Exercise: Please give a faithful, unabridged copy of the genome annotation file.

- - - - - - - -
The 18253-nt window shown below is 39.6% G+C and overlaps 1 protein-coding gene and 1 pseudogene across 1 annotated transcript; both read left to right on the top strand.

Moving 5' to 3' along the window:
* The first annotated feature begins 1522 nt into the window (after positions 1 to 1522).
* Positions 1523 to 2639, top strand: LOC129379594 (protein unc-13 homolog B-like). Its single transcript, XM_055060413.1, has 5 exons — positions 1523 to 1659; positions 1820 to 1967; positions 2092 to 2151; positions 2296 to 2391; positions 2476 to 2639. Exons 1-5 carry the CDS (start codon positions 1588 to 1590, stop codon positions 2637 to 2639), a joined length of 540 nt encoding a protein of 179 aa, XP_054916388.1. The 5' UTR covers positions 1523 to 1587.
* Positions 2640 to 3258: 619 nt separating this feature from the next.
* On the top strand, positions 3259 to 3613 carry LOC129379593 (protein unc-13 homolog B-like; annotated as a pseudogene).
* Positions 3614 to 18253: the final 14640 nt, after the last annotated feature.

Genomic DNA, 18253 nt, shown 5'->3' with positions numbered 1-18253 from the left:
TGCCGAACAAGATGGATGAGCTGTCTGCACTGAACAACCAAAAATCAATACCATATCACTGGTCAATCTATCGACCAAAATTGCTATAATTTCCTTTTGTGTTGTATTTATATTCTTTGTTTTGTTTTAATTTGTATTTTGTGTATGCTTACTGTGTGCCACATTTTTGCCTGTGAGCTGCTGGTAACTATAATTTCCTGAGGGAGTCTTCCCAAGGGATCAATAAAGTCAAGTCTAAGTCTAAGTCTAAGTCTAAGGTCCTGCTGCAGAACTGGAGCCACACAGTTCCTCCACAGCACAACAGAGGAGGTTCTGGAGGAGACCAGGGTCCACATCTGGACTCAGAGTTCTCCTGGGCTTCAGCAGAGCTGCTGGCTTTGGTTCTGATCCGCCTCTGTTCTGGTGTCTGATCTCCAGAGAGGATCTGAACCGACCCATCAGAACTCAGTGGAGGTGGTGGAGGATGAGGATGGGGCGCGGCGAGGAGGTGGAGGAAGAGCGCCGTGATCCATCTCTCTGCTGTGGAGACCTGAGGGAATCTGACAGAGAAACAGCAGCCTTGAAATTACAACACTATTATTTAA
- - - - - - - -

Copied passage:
The 18253-nt window shown below is 39.6% G+C and overlaps 1 protein-coding gene and 1 pseudogene across 1 annotated transcript; both read left to right on the top strand.

Moving 5' to 3' along the window:
* The first annotated feature begins 1522 nt into the window (after positions 1 to 1522).
* Positions 1523 to 2639, top strand: LOC129379594 (protein unc-13 homolog B-like). Its single transcript, XM_055060413.1, has 5 exons — positions 1523 to 1659; positions 1820 to 1967; positions 2092 to 2151; positions 2296 to 2391; positions 2476 to 2639. Exons 1-5 carry the CDS (start codon positions 1588 to 1590, stop codon positions 2637 to 2639), a joined length of 540 nt encoding a protein of 179 aa, XP_054916388.1. The 5' UTR covers positions 1523 to 1587.
* Positions 2640 to 3258: 619 nt separating this feature from the next.
* On the top strand, positions 3259 to 3613 carry LOC129379593 (protein unc-13 homolog B-like; annotated as a pseudogene).
* Positions 3614 to 18253: the final 14640 nt, after the last annotated feature.

Genomic DNA, 18253 nt, shown 5'->3' with positions numbered 1-18253 from the left:
TGCCGAACAAGATGGATGAGCTGTCTGCACTGAACAACCAAAAATCAATACCATATCACTGGTCAATCTATCGACCAAAATTGCTATAATTTCCTTTTGTGTTGTATTTATATTCTTTGTTTTGTTTTAATTTGTATTTTGTGTATGCTTACTGTGTGCCACATTTTTGCCTGTGAGCTGCTGGTAACTATAATTTCCTGAGGGAGTCTTCCCAAGGGATCAATAAAGTCAAGTCTAAGTCTAAGTCTAAGTCTAAGGTCCTGCTGCAGAACTGGAGCCACACAGTTCCTCCACAGCACAACAGAGGAGGTTCTGGAGGAGACCAGGGTCCACATCTGGACTCAGAGTTCTCCTGGGCTTCAGCAGAGCTGCTGGCTTTGGTTCTGATCCGCCTCTGTTCTGGTGTCTGATCTCCAGAGAGGATCTGAACCGACCCATCAGAACTCAGTGGAGGTGGTGGAGGATGAGGATGGGGCGCGGCGAGGAGGTGGAGGAAGAGCGCCGTGATCCATCTCTCTGCTGTGGAGACCTGAGGGAATCTGACAGAGAAACAGCAGCCTTGAAATTACAACACTATTATTTAA